Imo I agree with Tony that they're most likely doing simple 'enhancement' of the audio plus perhaps eq curves. Cut mixer features off your existing hacked Emu chips and create a whole slew of consumer devices, including using the Emu dsp for simple enhancements. If they're doing dynamics compression I would guess it's most likely limiting, as modern music tends to be highly compressed already but limiting would help when a 'smile' curve is added. Unlikely they're doing esoteric phase manipulation like SPL, as you can't phase shift enough to restore what isn't there. Most likely a divided/companded style "big bottom" and gated noise style "enhancer" device like the Aphex devices as you'd be synthesizing extreme frequencies from existing material.

As for the remarks of Jeremy Cox, doing your dsp functions in 24/96k does buy an increase in resolution, something that filters (eq) especially benefits from. Since the Creative/Emu consumer chips have long been able to work at 24/96 internally and the dsp here is going to be dedicated in the standalone device, why the heck not? Heck, it lets them market it as 'better than studio!" Since, of course, esoteric dsp functions that work at 24/96 are unheard of in the pro studio realm.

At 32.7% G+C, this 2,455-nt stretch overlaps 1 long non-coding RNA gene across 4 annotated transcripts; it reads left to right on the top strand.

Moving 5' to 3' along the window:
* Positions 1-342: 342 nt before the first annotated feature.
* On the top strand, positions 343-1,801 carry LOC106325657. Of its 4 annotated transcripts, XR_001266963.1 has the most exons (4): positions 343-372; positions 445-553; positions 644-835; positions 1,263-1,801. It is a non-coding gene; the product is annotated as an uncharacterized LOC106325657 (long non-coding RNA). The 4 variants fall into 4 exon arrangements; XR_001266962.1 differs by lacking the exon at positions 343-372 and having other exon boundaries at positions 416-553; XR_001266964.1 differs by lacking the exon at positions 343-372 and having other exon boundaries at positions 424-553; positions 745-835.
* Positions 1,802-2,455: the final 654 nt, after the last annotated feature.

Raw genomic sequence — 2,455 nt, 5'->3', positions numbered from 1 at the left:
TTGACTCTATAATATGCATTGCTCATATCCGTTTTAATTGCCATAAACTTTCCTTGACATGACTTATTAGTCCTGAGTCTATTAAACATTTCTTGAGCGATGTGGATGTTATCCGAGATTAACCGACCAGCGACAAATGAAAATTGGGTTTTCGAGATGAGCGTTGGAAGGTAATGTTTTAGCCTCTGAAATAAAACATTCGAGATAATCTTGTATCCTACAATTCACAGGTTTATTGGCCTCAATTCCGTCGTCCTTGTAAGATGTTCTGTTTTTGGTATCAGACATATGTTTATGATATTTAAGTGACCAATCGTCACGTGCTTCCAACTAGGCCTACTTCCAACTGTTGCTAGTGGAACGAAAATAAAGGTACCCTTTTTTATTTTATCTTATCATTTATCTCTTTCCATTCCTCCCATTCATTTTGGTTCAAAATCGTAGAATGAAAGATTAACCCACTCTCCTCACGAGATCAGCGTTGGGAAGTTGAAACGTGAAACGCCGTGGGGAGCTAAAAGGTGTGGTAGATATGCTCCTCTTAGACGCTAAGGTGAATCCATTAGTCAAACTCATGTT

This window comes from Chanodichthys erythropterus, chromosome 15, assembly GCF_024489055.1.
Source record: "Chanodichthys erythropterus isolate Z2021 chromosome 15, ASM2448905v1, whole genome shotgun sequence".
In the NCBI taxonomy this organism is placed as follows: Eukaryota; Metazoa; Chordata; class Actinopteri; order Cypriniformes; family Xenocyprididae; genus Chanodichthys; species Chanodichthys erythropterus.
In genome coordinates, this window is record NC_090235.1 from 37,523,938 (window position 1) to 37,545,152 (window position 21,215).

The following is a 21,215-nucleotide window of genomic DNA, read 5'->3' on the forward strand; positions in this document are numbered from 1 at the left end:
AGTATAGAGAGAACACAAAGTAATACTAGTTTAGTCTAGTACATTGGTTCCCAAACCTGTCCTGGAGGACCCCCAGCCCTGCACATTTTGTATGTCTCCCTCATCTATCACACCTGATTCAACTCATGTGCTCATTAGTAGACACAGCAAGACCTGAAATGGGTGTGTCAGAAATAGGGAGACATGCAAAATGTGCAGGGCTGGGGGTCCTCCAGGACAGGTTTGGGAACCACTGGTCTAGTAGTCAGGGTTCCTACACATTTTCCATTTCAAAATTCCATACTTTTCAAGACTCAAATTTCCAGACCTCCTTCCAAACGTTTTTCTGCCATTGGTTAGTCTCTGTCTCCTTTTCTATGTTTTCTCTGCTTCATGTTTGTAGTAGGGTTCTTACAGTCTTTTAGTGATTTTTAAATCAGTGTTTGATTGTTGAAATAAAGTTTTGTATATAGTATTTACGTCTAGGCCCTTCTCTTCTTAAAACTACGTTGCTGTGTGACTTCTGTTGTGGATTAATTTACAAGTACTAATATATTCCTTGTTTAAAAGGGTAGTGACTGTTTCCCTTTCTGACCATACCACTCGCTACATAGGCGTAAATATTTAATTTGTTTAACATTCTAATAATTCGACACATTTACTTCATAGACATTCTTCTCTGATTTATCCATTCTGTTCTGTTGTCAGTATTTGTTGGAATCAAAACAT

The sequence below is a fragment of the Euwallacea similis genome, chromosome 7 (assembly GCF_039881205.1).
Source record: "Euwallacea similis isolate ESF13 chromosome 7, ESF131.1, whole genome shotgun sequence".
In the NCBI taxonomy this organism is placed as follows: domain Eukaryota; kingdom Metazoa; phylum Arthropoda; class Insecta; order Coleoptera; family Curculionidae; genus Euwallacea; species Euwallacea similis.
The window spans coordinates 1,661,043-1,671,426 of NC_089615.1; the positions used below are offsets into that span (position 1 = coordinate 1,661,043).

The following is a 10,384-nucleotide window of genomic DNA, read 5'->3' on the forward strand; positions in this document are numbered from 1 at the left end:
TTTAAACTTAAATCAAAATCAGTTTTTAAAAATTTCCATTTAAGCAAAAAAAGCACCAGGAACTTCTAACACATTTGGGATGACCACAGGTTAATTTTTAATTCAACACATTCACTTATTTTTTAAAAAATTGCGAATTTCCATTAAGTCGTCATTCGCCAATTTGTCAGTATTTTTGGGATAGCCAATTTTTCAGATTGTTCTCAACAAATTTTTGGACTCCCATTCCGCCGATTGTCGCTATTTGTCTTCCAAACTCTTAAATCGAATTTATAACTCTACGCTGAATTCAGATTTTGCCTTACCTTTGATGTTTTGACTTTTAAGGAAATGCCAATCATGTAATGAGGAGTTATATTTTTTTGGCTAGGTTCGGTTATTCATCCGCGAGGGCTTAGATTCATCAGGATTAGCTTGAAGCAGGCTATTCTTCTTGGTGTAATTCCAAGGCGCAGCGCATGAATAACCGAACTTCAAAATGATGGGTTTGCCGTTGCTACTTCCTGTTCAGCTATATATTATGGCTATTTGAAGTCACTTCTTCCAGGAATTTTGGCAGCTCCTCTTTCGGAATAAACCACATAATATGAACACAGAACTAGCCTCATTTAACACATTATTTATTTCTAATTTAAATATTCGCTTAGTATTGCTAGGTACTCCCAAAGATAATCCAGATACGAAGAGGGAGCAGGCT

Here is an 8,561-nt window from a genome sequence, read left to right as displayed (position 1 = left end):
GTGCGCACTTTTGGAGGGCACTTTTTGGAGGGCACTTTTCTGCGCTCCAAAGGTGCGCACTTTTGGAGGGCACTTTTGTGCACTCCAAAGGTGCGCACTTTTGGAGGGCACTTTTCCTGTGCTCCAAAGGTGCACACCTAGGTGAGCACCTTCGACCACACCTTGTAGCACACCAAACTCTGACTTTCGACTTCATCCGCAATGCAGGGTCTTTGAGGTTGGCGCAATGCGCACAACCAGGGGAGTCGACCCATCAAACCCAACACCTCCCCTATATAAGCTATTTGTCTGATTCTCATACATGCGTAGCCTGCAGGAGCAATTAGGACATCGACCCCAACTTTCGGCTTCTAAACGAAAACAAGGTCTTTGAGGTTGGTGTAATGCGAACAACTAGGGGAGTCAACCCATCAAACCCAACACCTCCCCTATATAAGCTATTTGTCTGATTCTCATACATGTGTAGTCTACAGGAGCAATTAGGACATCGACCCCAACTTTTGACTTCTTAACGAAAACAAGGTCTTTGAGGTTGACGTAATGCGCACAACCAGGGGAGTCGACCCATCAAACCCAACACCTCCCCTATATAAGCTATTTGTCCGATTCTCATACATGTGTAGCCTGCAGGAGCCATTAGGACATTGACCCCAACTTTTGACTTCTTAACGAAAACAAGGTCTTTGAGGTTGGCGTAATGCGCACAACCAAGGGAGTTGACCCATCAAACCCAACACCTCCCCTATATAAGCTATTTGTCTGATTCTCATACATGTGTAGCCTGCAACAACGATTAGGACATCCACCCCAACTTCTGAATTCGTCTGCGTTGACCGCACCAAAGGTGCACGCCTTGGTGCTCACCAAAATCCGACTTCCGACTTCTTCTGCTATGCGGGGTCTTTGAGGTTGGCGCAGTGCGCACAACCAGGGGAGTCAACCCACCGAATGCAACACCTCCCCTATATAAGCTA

This isn't a case of fools being seperated from their money, its just ordinary people who don't know any better who are being cynically pumped by Creative. Again.

FWIW I can hear the diference between 16bit and 24bit, but have yet to give a toss.
The SI unit of experience is the Ooh. Not to be confused with the imperial unit, the Aah. No one's used Aahs for years...
In the end it was this chart that made my buy a new Soundblaster. Better than studio quality, especially with my poorly mastered music. :P